There is no way of guessing which formation Emery will choose for this one. His 4-2-3-1, used against Villa last weekend, is too light in central midfield, while the diamond 4-3-1-2 is too narrow; Watford practically walked down the flanks the week before, amassing 31 shots.
If it’s a 4-3-1-2 then the midfield diamond should ensure Pogba’s influence is limited, and will most likely create a counter-attacking tactical strategy for the visitors. Pierre-Emerick Aubameyang and Nicolas Pepe will operate close together, meaning extra strain on a Victor Lindelof-Harry Maguire partnership that has hardly looked secure over the first six weeks of the campaign. However, James will have a field day down the left should Hector Bellerin be without a supporting winger. Gerard Deulofeu had a remarkable 93 touches of the ball in the 2-2 draw at Watford.
The 4-2-3-1 brings its own set of problems. Arsenal rarely manage to control midfield without a third body in the centre, plus Alexandre Lacazette’s injury means they are relying on either Bukayo Saka or Reiss Nelson to fill in on the left. Neither player has impressed creatively in the league so far.
4) Will Tierney and Bellerin/Chambers reinvigorate Arsenal’s attack?
Games that are low on quality often come down to the head-to-heads between the two sets of full-backs, and indeed that could be the case here. A potentially stodgy midfield battle will leave space on the flanks for Tierney and Bellerin or Calum Chambers. Aaron Wan-Bissaka will anticipate winning his individual battle on Tierney’s Premier League debut, but Bellerin’s pace or Chambers’ improved physicality should cause Ashley Young problems.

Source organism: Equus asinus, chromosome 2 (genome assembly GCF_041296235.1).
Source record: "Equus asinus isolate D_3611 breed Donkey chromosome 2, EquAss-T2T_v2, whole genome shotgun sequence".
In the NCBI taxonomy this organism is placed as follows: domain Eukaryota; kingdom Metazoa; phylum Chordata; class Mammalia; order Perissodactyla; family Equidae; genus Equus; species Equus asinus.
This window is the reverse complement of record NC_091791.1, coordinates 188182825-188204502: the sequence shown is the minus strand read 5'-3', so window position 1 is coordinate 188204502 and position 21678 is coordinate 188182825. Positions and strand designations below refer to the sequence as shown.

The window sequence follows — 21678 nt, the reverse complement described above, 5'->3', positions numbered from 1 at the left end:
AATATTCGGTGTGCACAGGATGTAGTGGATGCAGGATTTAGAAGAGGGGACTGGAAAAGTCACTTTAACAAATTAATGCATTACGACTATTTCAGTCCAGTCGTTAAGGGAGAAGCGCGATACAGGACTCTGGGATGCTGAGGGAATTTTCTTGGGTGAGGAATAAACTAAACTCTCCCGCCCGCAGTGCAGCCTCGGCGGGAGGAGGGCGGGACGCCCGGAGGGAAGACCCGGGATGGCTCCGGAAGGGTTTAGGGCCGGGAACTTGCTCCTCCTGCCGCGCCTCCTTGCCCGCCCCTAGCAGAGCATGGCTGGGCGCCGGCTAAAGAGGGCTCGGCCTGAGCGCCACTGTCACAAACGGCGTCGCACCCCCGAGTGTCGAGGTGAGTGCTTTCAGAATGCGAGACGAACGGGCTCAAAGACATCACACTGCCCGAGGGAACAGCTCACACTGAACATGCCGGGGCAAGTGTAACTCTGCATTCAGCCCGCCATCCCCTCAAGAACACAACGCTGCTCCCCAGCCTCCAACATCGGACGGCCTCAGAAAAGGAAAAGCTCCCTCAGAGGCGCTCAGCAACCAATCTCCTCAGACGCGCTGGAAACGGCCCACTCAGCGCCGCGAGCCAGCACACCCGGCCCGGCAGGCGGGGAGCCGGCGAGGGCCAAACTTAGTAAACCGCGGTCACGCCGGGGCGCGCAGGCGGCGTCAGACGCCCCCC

One of the main reasons Arsenal lack fluency is that neither Sead Kolasinac nor Ainsley Maitland-Niles are good enough going forward to offer width, leaving the Gunners attempting to work through congested central areas of the pitch. Bellerin/Chambers and Tierney will overlap aggressively, providing an out-ball that could give the visitor the edge. After all, with two ambling sets of midfielders on the pitch, the territorial battle at Old Trafford will probably be defined by how the full-backs react to one another.
5) Can Ceballos step up to help Aubameyang hurt United’s centre-backs?
Arsenal’s goals against Watford came out of nothing – the result of Aubameyang’s world-class finishing – while Villa simply collapsed in on themselves at the Emirates, conceding via an unforced defensive error and two unnecessary set-piece fouls. Creating chances is a big issue on the road.
The best hope is perhaps Dani Ceballos, who will look to link with Aubameyang as Arsenal counter-attack down the left (42% of their attacks are down this side). This is where both players naturally drift, and indeed where United are least stocked thanks to the hesitancy of an often disappearing Andreas Pereira.
Ahead of West Ham’s opener last weekend Mark Noble had nine touches of the ball, unchallenged, before picking out a pass that ended in Andriy Yarmolenko’s goal. Give that much time to Ceballos and he will find one of Aubameyang’s darting runs.
Alex Keble is on Twitter